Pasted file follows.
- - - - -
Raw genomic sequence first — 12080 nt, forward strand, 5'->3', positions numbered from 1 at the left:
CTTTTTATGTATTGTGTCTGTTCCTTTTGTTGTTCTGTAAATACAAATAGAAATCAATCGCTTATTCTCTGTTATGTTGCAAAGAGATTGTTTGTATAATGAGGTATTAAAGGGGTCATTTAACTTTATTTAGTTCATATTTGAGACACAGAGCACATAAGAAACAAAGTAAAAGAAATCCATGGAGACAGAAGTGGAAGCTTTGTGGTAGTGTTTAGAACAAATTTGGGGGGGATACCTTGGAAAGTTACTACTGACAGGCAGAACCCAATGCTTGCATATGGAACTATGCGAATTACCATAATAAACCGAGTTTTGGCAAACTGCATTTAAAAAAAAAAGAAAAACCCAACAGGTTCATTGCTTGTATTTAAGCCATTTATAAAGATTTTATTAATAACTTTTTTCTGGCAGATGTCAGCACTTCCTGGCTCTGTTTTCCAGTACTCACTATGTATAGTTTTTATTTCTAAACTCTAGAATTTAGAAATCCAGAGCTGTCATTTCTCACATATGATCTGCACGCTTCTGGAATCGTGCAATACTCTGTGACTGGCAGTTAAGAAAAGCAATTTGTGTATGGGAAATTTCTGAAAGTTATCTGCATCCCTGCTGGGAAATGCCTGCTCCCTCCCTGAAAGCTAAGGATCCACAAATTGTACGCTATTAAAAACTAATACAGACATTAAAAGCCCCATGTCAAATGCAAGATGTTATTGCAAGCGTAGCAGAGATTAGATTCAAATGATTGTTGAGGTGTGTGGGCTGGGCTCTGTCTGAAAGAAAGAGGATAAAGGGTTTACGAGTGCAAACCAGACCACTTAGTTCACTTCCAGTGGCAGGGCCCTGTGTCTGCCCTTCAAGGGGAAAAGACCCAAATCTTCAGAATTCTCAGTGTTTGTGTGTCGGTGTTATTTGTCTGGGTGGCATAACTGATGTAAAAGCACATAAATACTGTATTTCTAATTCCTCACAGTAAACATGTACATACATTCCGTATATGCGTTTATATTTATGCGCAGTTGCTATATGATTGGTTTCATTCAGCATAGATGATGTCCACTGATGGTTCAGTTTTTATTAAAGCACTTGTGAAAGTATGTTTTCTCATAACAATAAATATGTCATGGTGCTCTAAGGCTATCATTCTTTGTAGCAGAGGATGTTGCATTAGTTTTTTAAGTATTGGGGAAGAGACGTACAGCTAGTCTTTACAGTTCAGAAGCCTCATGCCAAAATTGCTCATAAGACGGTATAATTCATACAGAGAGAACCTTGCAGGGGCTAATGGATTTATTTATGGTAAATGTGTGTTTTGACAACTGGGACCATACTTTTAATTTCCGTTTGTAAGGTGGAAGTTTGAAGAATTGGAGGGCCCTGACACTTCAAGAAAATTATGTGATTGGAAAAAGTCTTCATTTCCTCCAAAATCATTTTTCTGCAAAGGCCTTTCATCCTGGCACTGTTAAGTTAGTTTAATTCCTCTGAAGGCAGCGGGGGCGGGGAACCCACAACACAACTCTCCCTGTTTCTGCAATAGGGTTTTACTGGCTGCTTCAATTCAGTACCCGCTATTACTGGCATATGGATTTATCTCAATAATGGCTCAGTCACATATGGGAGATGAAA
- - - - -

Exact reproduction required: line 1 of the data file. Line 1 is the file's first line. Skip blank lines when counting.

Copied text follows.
Raw genomic sequence first — 12080 nt, forward strand, 5'->3', positions numbered from 1 at the left: